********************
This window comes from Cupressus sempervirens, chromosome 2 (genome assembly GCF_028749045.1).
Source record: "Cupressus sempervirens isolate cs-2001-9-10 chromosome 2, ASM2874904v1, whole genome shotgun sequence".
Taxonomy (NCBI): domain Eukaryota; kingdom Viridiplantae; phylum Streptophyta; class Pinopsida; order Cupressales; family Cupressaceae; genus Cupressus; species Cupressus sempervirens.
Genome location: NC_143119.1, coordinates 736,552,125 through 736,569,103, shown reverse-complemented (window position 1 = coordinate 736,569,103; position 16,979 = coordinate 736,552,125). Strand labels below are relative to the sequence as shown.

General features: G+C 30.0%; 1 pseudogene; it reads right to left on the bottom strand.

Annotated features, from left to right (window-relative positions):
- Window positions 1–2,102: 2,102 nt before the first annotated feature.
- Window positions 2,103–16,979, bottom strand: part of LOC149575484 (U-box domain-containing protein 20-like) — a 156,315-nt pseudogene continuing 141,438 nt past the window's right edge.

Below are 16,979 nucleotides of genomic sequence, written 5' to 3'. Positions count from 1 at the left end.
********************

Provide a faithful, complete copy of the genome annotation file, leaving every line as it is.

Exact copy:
This window comes from Cupressus sempervirens, chromosome 2 (genome assembly GCF_028749045.1).
Source record: "Cupressus sempervirens isolate cs-2001-9-10 chromosome 2, ASM2874904v1, whole genome shotgun sequence".
Taxonomy (NCBI): domain Eukaryota; kingdom Viridiplantae; phylum Streptophyta; class Pinopsida; order Cupressales; family Cupressaceae; genus Cupressus; species Cupressus sempervirens.
Genome location: NC_143119.1, coordinates 736,552,125 through 736,569,103, shown reverse-complemented (window position 1 = coordinate 736,569,103; position 16,979 = coordinate 736,552,125). Strand labels below are relative to the sequence as shown.

General features: G+C 30.0%; 1 pseudogene; it reads right to left on the bottom strand.

Annotated features, from left to right (window-relative positions):
- Window positions 1–2,102: 2,102 nt before the first annotated feature.
- Window positions 2,103–16,979, bottom strand: part of LOC149575484 (U-box domain-containing protein 20-like) — a 156,315-nt pseudogene continuing 141,438 nt past the window's right edge.

Below are 16,979 nucleotides of genomic sequence, written 5' to 3'. Positions count from 1 at the left end.